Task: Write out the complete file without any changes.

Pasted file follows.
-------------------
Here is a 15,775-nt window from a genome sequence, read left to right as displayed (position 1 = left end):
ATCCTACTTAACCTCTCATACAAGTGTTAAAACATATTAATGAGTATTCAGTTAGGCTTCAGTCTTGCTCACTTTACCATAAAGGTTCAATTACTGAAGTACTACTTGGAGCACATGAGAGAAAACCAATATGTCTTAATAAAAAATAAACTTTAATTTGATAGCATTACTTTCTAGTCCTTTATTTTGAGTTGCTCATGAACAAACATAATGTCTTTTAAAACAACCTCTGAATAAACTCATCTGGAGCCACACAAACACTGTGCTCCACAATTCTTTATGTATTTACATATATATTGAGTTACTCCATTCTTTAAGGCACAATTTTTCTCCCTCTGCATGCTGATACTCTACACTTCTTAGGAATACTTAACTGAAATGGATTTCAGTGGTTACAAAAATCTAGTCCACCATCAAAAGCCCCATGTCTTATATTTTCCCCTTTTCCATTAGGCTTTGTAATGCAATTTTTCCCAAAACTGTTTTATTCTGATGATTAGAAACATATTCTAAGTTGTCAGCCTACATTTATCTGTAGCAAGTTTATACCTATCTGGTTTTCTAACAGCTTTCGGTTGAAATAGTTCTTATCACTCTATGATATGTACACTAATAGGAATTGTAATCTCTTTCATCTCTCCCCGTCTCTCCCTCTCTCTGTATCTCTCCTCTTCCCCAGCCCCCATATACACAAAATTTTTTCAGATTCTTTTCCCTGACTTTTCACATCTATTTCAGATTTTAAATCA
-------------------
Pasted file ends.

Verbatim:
Here is a 15,775-nt window from a genome sequence, read left to right as displayed (position 1 = left end):
ATCCTACTTAACCTCTCATACAAGTGTTAAAACATATTAATGAGTATTCAGTTAGGCTTCAGTCTTGCTCACTTTACCATAAAGGTTCAATTACTGAAGTACTACTTGGAGCACATGAGAGAAAACCAATATGTCTTAATAAAAAATAAACTTTAATTTGATAGCATTACTTTCTAGTCCTTTATTTTGAGTTGCTCATGAACAAACATAATGTCTTTTAAAACAACCTCTGAATAAACTCATCTGGAGCCACACAAACACTGTGCTCCACAATTCTTTATGTATTTACATATATATTGAGTTACTCCATTCTTTAAGGCACAATTTTTCTCCCTCTGCATGCTGATACTCTACACTTCTTAGGAATACTTAACTGAAATGGATTTCAGTGGTTACAAAAATCTAGTCCACCATCAAAAGCCCCATGTCTTATATTTTCCCCTTTTCCATTAGGCTTTGTAATGCAATTTTTCCCAAAACTGTTTTATTCTGATGATTAGAAACATATTCTAAGTTGTCAGCCTACATTTATCTGTAGCAAGTTTATACCTATCTGGTTTTCTAACAGCTTTCGGTTGAAATAGTTCTTATCACTCTATGATATGTACACTAATAGGAATTGTAATCTCTTTCATCTCTCCCCGTCTCTCCCTCTCTCTGTATCTCTCCTCTTCCCCAGCCCCCATATACACAAAATTTTTTCAGATTCTTTTCCCTGACTTTTCACATCTATTTCAGATTTTAAATCA